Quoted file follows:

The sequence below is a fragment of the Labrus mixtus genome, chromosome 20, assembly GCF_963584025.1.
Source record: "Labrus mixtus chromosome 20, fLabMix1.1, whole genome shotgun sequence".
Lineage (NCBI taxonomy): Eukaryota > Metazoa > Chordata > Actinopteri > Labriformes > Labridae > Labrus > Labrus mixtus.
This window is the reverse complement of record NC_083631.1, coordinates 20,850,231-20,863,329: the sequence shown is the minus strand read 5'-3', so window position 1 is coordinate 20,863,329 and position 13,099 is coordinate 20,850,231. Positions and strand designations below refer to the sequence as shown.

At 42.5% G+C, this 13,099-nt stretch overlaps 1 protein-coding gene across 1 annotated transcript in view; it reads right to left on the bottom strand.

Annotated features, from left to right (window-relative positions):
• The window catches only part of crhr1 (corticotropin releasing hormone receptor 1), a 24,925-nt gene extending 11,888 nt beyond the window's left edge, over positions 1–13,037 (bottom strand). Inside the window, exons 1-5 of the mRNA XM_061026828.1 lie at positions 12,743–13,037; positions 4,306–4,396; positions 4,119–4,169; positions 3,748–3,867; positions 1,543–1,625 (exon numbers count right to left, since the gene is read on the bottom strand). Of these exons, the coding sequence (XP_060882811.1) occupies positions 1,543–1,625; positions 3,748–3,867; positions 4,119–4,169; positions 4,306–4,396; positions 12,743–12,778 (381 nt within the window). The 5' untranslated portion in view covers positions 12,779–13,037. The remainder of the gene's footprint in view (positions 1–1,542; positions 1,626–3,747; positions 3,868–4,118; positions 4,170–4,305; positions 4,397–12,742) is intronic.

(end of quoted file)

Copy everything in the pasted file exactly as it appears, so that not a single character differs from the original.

The sequence below is a fragment of the Labrus mixtus genome, chromosome 20, assembly GCF_963584025.1.
Source record: "Labrus mixtus chromosome 20, fLabMix1.1, whole genome shotgun sequence".
Lineage (NCBI taxonomy): Eukaryota > Metazoa > Chordata > Actinopteri > Labriformes > Labridae > Labrus > Labrus mixtus.
This window is the reverse complement of record NC_083631.1, coordinates 20,850,231-20,863,329: the sequence shown is the minus strand read 5'-3', so window position 1 is coordinate 20,863,329 and position 13,099 is coordinate 20,850,231. Positions and strand designations below refer to the sequence as shown.

At 42.5% G+C, this 13,099-nt stretch overlaps 1 protein-coding gene across 1 annotated transcript in view; it reads right to left on the bottom strand.

Annotated features, from left to right (window-relative positions):
• The window catches only part of crhr1 (corticotropin releasing hormone receptor 1), a 24,925-nt gene extending 11,888 nt beyond the window's left edge, over positions 1–13,037 (bottom strand). Inside the window, exons 1-5 of the mRNA XM_061026828.1 lie at positions 12,743–13,037; positions 4,306–4,396; positions 4,119–4,169; positions 3,748–3,867; positions 1,543–1,625 (exon numbers count right to left, since the gene is read on the bottom strand). Of these exons, the coding sequence (XP_060882811.1) occupies positions 1,543–1,625; positions 3,748–3,867; positions 4,119–4,169; positions 4,306–4,396; positions 12,743–12,778 (381 nt within the window). The 5' untranslated portion in view covers positions 12,779–13,037. The remainder of the gene's footprint in view (positions 1–1,542; positions 1,626–3,747; positions 3,868–4,118; positions 4,170–4,305; positions 4,397–12,742) is intronic.